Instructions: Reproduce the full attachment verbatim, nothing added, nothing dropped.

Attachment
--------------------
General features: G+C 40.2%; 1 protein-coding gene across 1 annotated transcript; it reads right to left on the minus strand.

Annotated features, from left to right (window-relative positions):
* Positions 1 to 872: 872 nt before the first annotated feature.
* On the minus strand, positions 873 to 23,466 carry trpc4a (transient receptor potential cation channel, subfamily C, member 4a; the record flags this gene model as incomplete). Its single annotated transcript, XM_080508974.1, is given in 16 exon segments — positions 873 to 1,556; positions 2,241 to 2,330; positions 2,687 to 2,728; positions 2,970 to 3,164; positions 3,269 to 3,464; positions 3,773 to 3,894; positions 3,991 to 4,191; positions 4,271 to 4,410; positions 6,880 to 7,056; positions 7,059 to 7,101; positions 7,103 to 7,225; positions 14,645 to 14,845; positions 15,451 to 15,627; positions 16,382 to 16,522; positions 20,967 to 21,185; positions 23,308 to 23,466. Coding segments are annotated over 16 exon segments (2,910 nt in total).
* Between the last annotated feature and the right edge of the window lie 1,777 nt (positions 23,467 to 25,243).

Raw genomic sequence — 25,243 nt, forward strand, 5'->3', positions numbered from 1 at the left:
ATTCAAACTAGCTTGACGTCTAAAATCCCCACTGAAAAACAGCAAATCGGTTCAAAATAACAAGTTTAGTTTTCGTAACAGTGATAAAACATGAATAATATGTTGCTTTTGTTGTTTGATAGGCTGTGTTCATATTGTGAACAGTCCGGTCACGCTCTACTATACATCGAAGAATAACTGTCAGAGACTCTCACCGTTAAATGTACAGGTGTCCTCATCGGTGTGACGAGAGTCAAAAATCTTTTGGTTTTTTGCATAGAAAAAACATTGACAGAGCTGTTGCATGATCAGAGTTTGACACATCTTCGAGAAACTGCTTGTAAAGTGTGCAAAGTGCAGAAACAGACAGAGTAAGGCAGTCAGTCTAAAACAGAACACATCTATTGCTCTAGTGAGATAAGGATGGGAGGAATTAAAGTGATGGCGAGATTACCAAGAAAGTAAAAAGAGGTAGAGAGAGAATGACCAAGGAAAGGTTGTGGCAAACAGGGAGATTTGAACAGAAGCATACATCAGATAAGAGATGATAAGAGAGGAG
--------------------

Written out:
General features: G+C 40.2%; 1 protein-coding gene across 1 annotated transcript; it reads right to left on the minus strand.

Annotated features, from left to right (window-relative positions):
* Positions 1 to 872: 872 nt before the first annotated feature.
* On the minus strand, positions 873 to 23,466 carry trpc4a (transient receptor potential cation channel, subfamily C, member 4a; the record flags this gene model as incomplete). Its single annotated transcript, XM_080508974.1, is given in 16 exon segments — positions 873 to 1,556; positions 2,241 to 2,330; positions 2,687 to 2,728; positions 2,970 to 3,164; positions 3,269 to 3,464; positions 3,773 to 3,894; positions 3,991 to 4,191; positions 4,271 to 4,410; positions 6,880 to 7,056; positions 7,059 to 7,101; positions 7,103 to 7,225; positions 14,645 to 14,845; positions 15,451 to 15,627; positions 16,382 to 16,522; positions 20,967 to 21,185; positions 23,308 to 23,466. Coding segments are annotated over 16 exon segments (2,910 nt in total).
* Between the last annotated feature and the right edge of the window lie 1,777 nt (positions 23,467 to 25,243).

Raw genomic sequence — 25,243 nt, forward strand, 5'->3', positions numbered from 1 at the left:
ATTCAAACTAGCTTGACGTCTAAAATCCCCACTGAAAAACAGCAAATCGGTTCAAAATAACAAGTTTAGTTTTCGTAACAGTGATAAAACATGAATAATATGTTGCTTTTGTTGTTTGATAGGCTGTGTTCATATTGTGAACAGTCCGGTCACGCTCTACTATACATCGAAGAATAACTGTCAGAGACTCTCACCGTTAAATGTACAGGTGTCCTCATCGGTGTGACGAGAGTCAAAAATCTTTTGGTTTTTTGCATAGAAAAAACATTGACAGAGCTGTTGCATGATCAGAGTTTGACACATCTTCGAGAAACTGCTTGTAAAGTGTGCAAAGTGCAGAAACAGACAGAGTAAGGCAGTCAGTCTAAAACAGAACACATCTATTGCTCTAGTGAGATAAGGATGGGAGGAATTAAAGTGATGGCGAGATTACCAAGAAAGTAAAAAGAGGTAGAGAGAGAATGACCAAGGAAAGGTTGTGGCAAACAGGGAGATTTGAACAGAAGCATACATCAGATAAGAGATGATAAGAGAGGAG